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The self characterisation
Kelly described two methods of psychological assessment, the repertory grid and the self characterisation. Whereas the repertory grid involves both qualitative and quantitative measurement, the self characterisation is a purely qualitative method. But it is clearly a method Kelly, himself, was very keen on. He said it was designed to fulfil his first principle: "if you do not know what is wrong with someone, ask them, they may tell you" (Kelly, 1955/ 1991, p. 323/ Vol 1, p. 241). It is one of his examples of the application of the credulous approach. One is not interested in the truth or falsehood of the person's views but simply in the ways in which they view themselves and their relationships with others. Its analysis does not rest on the derivation of quotients for pleasure-pain statements, or on counts of such things as negative and positive statements. Instead, as Kelly puts it, one "listens to nature babbling to herself" and seeks to gain some insights into another's personal construct system.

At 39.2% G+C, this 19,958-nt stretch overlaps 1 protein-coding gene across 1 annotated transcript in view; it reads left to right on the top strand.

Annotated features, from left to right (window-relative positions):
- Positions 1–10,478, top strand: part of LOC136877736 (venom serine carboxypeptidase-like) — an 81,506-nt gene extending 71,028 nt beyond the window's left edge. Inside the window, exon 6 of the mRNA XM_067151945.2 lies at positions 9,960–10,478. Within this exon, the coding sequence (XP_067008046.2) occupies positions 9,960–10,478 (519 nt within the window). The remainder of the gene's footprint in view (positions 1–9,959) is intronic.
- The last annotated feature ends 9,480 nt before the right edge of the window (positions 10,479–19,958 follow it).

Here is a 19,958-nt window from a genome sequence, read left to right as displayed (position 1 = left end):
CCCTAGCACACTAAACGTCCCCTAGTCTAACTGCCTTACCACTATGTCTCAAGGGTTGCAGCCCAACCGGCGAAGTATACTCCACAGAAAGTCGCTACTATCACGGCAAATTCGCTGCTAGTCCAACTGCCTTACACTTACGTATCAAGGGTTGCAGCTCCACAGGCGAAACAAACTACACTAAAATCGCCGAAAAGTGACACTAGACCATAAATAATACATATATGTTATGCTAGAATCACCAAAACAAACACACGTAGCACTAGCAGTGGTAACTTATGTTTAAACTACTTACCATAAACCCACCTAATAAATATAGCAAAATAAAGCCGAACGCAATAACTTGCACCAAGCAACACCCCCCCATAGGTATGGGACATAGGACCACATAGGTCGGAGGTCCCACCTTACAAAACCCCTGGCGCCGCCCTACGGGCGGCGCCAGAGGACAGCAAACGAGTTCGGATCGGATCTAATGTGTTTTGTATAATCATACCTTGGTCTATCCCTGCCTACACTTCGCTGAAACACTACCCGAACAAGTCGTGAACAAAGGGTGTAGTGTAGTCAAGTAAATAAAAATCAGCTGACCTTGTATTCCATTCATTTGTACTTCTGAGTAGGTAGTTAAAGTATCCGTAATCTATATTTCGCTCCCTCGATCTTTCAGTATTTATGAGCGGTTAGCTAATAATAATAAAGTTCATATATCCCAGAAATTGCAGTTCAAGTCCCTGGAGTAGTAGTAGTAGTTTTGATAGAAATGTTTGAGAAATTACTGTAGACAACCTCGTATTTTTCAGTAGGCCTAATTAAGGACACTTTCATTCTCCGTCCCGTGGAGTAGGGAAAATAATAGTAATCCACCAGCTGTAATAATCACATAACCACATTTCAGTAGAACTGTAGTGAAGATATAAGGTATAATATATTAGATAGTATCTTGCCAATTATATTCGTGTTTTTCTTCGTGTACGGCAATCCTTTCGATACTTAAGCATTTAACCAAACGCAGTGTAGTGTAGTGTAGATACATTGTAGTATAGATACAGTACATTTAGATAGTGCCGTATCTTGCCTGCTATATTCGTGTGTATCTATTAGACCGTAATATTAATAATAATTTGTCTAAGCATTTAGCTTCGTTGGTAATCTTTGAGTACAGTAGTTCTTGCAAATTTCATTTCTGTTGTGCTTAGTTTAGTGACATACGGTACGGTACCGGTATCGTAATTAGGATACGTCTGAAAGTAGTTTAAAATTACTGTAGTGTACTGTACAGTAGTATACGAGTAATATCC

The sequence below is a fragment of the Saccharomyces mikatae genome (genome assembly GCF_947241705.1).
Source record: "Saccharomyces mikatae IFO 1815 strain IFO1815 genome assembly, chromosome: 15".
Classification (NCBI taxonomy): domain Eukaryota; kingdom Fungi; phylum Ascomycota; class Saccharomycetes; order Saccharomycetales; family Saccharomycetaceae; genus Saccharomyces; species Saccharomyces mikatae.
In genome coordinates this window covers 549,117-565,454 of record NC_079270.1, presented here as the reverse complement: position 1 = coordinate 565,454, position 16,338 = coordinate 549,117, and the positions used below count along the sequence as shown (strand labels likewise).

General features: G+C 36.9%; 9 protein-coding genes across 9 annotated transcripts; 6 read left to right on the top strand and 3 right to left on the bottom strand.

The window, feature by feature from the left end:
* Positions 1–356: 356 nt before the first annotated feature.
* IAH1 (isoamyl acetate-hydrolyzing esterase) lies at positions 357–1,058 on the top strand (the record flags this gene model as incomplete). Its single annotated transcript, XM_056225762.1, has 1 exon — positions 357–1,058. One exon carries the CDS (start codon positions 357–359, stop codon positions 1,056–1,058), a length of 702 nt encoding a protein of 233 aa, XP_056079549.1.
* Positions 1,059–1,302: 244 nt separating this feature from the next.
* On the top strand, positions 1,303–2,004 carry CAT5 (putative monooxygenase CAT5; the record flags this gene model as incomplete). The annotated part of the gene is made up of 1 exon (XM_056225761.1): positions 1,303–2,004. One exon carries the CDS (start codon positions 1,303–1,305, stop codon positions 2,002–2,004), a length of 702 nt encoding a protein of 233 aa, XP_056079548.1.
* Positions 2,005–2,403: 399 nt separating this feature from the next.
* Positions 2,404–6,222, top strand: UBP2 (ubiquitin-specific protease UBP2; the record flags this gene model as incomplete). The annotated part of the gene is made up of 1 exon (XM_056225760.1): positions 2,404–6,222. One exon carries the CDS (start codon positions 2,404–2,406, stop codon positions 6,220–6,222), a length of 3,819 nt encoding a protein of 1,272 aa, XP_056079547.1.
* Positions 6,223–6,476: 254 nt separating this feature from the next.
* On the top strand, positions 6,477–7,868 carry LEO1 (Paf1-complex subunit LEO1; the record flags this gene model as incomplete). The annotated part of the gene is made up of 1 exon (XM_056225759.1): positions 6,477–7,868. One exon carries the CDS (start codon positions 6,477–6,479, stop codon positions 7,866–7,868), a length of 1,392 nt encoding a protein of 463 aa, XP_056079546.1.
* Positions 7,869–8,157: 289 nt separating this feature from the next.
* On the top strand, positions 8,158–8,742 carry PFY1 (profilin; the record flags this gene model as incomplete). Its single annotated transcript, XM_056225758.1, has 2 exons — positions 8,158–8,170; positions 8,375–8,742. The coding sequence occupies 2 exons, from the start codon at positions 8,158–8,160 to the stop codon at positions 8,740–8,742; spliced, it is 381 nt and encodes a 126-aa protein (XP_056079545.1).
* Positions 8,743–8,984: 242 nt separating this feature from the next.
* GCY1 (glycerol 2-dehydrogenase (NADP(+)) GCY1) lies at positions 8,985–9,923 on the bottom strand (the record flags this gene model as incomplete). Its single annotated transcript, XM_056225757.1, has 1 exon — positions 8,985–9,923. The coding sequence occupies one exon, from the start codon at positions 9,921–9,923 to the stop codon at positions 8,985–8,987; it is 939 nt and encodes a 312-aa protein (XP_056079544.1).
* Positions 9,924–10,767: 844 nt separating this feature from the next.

The self characterisation is used by many counsellors and therapists but also by those working with managers, teachers, in fact, anyone who agrees to carry out the task for some specific purpose. In fact, many people find it a useful way to explore their own construing from time to time.
Details of the method can be found in Fransella, Bell and Bannister (2003).  

  • Fransella, F., Bell, R. & Bannister, D. (2003) A Manual for Repertory Grid Technique (2nd edition) Chichester: John Wiley & Sons.

Fay Fransella

Establ. 2003
Last update: 15 February 2004